Energy: Lima Energy prepares for construction

First Posted: 1/30/2014

LIMA — In 2014, Lima Energy plans on completing financing behind the local project and starting construction.

There are also permits to obtain and engineering work for the long-planned energy plant.

“Whenever we get the financing done, that clock will start,” said Dwight Lockwood, a senior adviser for USA Synthetic Fuel, of which Lima Energy is a subsidiary.

It’s a lot of work, to say the least, but definitely not something unattainable. Construction is expected to last 24 to 30 months, then the facility can open for operation.

The first phase of the project calls for 70 employees, all new jobs, to operate. Those are full-time jobs with benefits.

In October, Lima Energy submitted its air permit application to the Ohio Environmental Protection Agency.

While a couple years may seem like a long time, Lima Energy actually is moving at a fairly fast pace now. It was just over a year ago in October 2012 that the City of Lima handed over the former Lima Locomotive Works site to Lima Energy.

The city acquired the property in 1999. By last November, officials held a groundbreaking at the 63-acre site.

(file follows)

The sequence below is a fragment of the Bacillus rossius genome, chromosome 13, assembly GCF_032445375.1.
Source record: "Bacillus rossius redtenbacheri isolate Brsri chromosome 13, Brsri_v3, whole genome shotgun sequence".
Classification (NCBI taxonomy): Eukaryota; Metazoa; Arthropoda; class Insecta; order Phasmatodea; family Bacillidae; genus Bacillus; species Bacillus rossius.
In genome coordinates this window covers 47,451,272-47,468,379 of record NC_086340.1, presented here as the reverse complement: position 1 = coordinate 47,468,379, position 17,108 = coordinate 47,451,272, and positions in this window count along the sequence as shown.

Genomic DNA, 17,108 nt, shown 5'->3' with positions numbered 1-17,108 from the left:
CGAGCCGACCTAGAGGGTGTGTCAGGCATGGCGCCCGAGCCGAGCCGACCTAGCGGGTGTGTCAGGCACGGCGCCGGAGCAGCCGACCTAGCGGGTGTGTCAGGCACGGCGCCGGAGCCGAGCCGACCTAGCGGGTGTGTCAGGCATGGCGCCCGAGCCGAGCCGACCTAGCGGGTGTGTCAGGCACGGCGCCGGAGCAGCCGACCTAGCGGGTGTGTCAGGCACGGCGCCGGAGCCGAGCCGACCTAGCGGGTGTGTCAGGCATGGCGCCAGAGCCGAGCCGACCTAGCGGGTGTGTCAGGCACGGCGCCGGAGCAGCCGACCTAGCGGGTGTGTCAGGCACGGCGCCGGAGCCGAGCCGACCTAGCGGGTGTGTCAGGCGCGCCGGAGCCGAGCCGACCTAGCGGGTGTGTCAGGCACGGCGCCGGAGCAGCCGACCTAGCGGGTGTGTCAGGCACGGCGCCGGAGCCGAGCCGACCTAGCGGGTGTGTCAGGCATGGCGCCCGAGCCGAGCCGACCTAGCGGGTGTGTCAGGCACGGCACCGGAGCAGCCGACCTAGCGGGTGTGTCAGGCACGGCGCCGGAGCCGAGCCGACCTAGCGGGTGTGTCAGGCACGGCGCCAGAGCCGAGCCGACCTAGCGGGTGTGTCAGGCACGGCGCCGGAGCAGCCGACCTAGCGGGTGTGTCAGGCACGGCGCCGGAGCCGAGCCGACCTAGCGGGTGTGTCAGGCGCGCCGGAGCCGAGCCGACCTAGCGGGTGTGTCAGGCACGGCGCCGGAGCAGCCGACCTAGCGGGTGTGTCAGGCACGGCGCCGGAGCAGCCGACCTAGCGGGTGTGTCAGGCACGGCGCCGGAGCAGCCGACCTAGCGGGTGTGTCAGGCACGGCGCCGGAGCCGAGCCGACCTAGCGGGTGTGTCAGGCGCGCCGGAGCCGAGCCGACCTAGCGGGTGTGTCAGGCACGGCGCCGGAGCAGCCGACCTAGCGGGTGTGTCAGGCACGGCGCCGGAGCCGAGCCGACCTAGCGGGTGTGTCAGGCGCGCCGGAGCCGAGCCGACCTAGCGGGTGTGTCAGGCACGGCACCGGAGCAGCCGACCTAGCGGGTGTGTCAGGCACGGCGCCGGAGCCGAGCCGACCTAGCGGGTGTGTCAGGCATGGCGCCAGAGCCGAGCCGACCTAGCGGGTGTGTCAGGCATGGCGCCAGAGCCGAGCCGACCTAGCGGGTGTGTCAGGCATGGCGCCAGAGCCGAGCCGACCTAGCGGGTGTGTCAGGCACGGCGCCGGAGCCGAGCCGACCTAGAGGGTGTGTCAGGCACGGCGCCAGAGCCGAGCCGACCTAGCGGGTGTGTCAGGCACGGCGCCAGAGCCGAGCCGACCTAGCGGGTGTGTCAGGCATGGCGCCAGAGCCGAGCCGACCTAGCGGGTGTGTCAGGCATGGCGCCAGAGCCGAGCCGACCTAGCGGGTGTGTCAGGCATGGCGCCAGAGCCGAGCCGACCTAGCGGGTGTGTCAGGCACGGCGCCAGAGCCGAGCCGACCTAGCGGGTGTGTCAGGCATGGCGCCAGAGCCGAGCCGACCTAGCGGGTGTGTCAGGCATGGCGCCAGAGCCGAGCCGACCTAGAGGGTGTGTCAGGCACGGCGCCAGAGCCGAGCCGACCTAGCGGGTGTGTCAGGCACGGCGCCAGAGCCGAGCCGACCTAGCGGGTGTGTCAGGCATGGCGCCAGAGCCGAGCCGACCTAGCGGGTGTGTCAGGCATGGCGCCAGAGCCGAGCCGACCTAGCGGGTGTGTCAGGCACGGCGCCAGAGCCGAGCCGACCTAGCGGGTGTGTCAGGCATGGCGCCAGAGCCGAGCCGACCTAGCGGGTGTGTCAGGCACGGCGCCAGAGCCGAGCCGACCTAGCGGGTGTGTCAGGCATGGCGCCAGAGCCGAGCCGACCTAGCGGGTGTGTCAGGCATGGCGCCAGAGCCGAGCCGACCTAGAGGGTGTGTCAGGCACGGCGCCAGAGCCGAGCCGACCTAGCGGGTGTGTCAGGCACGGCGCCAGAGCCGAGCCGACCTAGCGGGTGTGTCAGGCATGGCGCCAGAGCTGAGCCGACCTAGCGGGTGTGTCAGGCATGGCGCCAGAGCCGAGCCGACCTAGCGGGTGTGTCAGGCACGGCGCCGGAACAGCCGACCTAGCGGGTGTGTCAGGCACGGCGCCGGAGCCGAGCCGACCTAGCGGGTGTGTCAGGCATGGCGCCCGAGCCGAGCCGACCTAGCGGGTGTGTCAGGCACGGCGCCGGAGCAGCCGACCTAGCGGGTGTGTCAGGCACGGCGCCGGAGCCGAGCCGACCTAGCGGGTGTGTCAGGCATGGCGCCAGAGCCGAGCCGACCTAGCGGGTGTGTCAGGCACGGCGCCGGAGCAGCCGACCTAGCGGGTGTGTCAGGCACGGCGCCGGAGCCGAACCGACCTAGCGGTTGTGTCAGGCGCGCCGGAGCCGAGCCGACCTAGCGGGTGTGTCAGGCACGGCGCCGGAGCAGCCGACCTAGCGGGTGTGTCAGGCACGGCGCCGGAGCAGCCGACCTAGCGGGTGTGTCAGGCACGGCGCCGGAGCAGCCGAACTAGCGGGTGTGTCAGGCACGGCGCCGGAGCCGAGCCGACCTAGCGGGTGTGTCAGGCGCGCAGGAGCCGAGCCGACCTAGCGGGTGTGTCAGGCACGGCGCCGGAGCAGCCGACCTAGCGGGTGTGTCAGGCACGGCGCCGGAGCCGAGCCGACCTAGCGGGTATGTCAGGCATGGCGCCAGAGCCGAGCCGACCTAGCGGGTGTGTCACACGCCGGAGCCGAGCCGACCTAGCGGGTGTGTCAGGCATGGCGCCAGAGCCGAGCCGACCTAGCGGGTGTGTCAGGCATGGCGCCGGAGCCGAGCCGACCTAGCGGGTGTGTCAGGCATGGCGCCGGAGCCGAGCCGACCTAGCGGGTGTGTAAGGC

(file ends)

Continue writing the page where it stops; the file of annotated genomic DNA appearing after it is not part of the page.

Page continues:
The Lima Energy plant will use what the company calls ultra-clean BTU conversion gasification technology to convert solid hydrocarbons — such as renewable resources, bio-feeds, petroleum coke or coal — into synthetic crude and synthetic gas.

Lima Energy already has a buyer for its synthetic crude lined up, neighbor Husky Energy’s Lima Refinery. The contract calls for the supply of 80 million barrels of synthetic crude to Husky over 10 years.

Lima Energy also may be able to buy feedstock and petroleum coke from Husky that could be delivered by rail car or conveyor belt. The company plans to sell a byproduct, carbon dioxide, for enhanced oil recovery efforts in eastern Ohio. It would be shipped by a pipeline, which would require permits and construction.

The company wants to store remaining carbon dioxide in the ground near Lima.

Kokosing was hired to build Lima Energy’s plant. The company is known as a major highway construction firm but also handles other large-scale construction operations.

The Technology Innovation Center for the company will be along South Main Street and will be home to the company’s administration facility, research and development laboratories, auditorium, conference center and clean technology showroom.

Primary production of the Lima Energy Project, when fully operational, has been designed to produce 8 million barrels of oil equivalent, 47 billion cubic feet per year of synthetic natural gas and 516 megawatts net of electrical power.

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